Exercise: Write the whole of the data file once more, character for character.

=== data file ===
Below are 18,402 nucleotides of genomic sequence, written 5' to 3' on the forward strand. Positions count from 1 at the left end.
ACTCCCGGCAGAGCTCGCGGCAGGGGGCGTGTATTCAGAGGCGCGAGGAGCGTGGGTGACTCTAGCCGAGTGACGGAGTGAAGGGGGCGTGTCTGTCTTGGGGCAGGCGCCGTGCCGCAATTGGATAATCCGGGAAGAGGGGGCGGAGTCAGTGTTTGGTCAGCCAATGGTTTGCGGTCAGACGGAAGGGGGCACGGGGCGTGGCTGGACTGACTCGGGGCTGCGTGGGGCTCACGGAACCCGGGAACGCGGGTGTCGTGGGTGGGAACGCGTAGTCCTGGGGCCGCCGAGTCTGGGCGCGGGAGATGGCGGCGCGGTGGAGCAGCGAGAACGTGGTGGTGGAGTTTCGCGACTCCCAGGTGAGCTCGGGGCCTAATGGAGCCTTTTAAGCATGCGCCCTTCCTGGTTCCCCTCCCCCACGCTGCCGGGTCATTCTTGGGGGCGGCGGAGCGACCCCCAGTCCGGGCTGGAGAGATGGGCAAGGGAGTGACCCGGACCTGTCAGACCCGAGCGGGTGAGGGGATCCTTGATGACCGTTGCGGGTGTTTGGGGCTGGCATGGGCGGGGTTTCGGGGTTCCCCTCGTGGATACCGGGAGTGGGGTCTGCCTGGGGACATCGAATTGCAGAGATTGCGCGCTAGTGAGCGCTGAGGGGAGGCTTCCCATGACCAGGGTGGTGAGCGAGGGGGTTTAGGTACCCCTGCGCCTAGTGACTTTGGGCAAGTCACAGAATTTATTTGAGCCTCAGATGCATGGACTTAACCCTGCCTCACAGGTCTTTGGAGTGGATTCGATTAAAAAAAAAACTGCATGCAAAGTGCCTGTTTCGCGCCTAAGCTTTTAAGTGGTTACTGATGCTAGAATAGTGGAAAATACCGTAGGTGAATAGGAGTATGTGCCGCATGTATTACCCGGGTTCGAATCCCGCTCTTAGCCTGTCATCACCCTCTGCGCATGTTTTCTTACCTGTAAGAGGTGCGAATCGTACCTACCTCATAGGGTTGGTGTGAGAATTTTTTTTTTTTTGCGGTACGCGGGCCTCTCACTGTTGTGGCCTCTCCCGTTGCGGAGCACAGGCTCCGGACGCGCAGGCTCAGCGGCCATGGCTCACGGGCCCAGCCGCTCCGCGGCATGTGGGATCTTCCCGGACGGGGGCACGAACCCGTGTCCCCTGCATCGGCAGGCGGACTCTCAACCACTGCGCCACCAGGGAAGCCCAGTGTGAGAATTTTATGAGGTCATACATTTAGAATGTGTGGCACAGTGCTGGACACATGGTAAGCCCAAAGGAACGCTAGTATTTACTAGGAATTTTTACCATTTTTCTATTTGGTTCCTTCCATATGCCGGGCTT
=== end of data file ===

Below are 18,402 nucleotides of genomic sequence, written 5' to 3' on the forward strand. Positions count from 1 at the left end.
ACTCCCGGCAGAGCTCGCGGCAGGGGGCGTGTATTCAGAGGCGCGAGGAGCGTGGGTGACTCTAGCCGAGTGACGGAGTGAAGGGGGCGTGTCTGTCTTGGGGCAGGCGCCGTGCCGCAATTGGATAATCCGGGAAGAGGGGGCGGAGTCAGTGTTTGGTCAGCCAATGGTTTGCGGTCAGACGGAAGGGGGCACGGGGCGTGGCTGGACTGACTCGGGGCTGCGTGGGGCTCACGGAACCCGGGAACGCGGGTGTCGTGGGTGGGAACGCGTAGTCCTGGGGCCGCCGAGTCTGGGCGCGGGAGATGGCGGCGCGGTGGAGCAGCGAGAACGTGGTGGTGGAGTTTCGCGACTCCCAGGTGAGCTCGGGGCCTAATGGAGCCTTTTAAGCATGCGCCCTTCCTGGTTCCCCTCCCCCACGCTGCCGGGTCATTCTTGGGGGCGGCGGAGCGACCCCCAGTCCGGGCTGGAGAGATGGGCAAGGGAGTGACCCGGACCTGTCAGACCCGAGCGGGTGAGGGGATCCTTGATGACCGTTGCGGGTGTTTGGGGCTGGCATGGGCGGGGTTTCGGGGTTCCCCTCGTGGATACCGGGAGTGGGGTCTGCCTGGGGACATCGAATTGCAGAGATTGCGCGCTAGTGAGCGCTGAGGGGAGGCTTCCCATGACCAGGGTGGTGAGCGAGGGGGTTTAGGTACCCCTGCGCCTAGTGACTTTGGGCAAGTCACAGAATTTATTTGAGCCTCAGATGCATGGACTTAACCCTGCCTCACAGGTCTTTGGAGTGGATTCGATTAAAAAAAAAACTGCATGCAAAGTGCCTGTTTCGCGCCTAAGCTTTTAAGTGGTTACTGATGCTAGAATAGTGGAAAATACCGTAGGTGAATAGGAGTATGTGCCGCATGTATTACCCGGGTTCGAATCCCGCTCTTAGCCTGTCATCACCCTCTGCGCATGTTTTCTTACCTGTAAGAGGTGCGAATCGTACCTACCTCATAGGGTTGGTGTGAGAATTTTTTTTTTTTTGCGGTACGCGGGCCTCTCACTGTTGTGGCCTCTCCCGTTGCGGAGCACAGGCTCCGGACGCGCAGGCTCAGCGGCCATGGCTCACGGGCCCAGCCGCTCCGCGGCATGTGGGATCTTCCCGGACGGGGGCACGAACCCGTGTCCCCTGCATCGGCAGGCGGACTCTCAACCACTGCGCCACCAGGGAAGCCCAGTGTGAGAATTTTATGAGGTCATACATTTAGAATGTGTGGCACAGTGCTGGACACATGGTAAGCCCAAAGGAACGCTAGTATTTACTAGGAATTTTTACCATTTTTCTATTTGGTTCCTTCCATATGCCGGGCTT